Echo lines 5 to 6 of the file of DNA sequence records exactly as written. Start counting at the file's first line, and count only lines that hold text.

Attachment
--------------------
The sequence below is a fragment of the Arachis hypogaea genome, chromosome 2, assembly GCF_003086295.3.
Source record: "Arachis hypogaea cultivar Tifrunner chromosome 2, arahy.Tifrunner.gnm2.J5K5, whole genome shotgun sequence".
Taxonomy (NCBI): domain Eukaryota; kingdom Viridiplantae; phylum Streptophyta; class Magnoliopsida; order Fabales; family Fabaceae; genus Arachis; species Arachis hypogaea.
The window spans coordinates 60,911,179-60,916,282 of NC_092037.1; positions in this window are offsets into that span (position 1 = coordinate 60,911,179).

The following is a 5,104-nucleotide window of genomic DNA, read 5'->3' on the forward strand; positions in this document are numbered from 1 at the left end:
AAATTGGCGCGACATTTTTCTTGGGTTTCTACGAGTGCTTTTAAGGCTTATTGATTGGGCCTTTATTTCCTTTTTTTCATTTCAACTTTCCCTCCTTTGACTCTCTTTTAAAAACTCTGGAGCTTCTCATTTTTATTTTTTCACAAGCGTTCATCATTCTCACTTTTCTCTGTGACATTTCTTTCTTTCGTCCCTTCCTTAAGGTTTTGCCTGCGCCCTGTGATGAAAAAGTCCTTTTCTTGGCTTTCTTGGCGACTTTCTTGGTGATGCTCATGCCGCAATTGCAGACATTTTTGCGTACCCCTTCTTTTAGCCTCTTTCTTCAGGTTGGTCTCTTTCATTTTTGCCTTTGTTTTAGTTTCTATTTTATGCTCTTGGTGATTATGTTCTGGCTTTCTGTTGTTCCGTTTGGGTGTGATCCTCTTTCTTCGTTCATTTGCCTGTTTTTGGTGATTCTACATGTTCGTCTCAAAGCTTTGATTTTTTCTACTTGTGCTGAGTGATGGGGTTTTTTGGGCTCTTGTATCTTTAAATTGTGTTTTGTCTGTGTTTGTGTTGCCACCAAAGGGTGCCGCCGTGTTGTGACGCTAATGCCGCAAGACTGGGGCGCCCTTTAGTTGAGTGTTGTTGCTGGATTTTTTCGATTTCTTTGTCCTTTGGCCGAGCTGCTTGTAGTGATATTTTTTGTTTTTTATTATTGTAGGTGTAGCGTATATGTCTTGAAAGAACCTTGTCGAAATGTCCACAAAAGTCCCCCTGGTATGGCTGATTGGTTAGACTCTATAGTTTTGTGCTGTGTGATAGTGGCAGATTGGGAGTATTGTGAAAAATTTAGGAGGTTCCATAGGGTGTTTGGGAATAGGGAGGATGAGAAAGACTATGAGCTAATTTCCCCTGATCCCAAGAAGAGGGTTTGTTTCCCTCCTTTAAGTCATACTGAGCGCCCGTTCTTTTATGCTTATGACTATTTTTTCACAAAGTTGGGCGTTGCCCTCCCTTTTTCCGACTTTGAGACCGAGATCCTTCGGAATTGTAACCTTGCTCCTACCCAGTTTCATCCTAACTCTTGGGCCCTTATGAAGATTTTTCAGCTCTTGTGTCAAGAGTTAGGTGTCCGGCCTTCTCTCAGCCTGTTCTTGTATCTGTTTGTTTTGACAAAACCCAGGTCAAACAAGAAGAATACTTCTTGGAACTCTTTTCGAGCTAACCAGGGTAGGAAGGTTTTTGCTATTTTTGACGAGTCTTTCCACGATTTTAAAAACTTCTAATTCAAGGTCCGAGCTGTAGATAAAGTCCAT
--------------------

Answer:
The following is a 5,104-nucleotide window of genomic DNA, read 5'->3' on the forward strand; positions in this document are numbered from 1 at the left end:
AAATTGGCGCGACATTTTTCTTGGGTTTCTACGAGTGCTTTTAAGGCTTATTGATTGGGCCTTTATTTCCTTTTTTTCATTTCAACTTTCCCTCCTTTGACTCTCTTTTAAAAACTCTGGAGCTTCTCATTTTTATTTTTTCACAAGCGTTCATCATTCTCACTTTTCTCTGTGACATTTCTTTCTTTCGTCCCTTCCTTAAGGTTTTGCCTGCGCCCTGTGATGAAAAAGTCCTTTTCTTGGCTTTCTTGGCGACTTTCTTGGTGATGCTCATGCCGCAATTGCAGACATTTTTGCGTACCCCTTCTTTTAGCCTCTTTCTTCAGGTTGGTCTCTTTCATTTTTGCCTTTGTTTTAGTTTCTATTTTATGCTCTTGGTGATTATGTTCTGGCTTTCTGTTGTTCCGTTTGGGTGTGATCCTCTTTCTTCGTTCATTTGCCTGTTTTTGGTGATTCTACATGTTCGTCTCAAAGCTTTGATTTTTTCTACTTGTGCTGAGTGATGGGGTTTTTTGGGCTCTTGTATCTTTAAATTGTGTTTTGTCTGTGTTTGTGTTGCCACCAAAGGGTGCCGCCGTGTTGTGACGCTAATGCCGCAAGACTGGGGCGCCCTTTAGTTGAGTGTTGTTGCTGGATTTTTTCGATTTCTTTGTCCTTTGGCCGAGCTGCTTGTAGTGATATTTTTTGTTTTTTATTATTGTAGGTGTAGCGTATATGTCTTGAAAGAACCTTGTCGAAATGTCCACAAAAGTCCCCCTGGTATGGCTGATTGGTTAGACTCTATAGTTTTGTGCTGTGTGATAGTGGCAGATTGGGAGTATTGTGAAAAATTTAGGAGGTTCCATAGGGTGTTTGGGAATAGGGAGGATGAGAAAGACTATGAGCTAATTTCCCCTGATCCCAAGAAGAGGGTTTGTTTCCCTCCTTTAAGTCATACTGAGCGCCCGTTCTTTTATGCTTATGACTATTTTTTCACAAAGTTGGGCGTTGCCCTCCCTTTTTCCGACTTTGAGACCGAGATCCTTCGGAATTGTAACCTTGCTCCTACCCAGTTTCATCCTAACTCTTGGGCCCTTATGAAGATTTTTCAGCTCTTGTGTCAAGAGTTAGGTGTCCGGCCTTCTCTCAGCCTGTTCTTGTATCTGTTTGTTTTGACAAAACCCAGGTCAAACAAGAAGAATACTTCTTGGAACTCTTTTCGAGCTAACCAGGGTAGGAAGGTTTTTGCTATTTTTGACGAGTCTTTCCACGATTTTAAAAACTTCTAATTCAAGGTCCGAGCTGTAGATAAAGTCCAT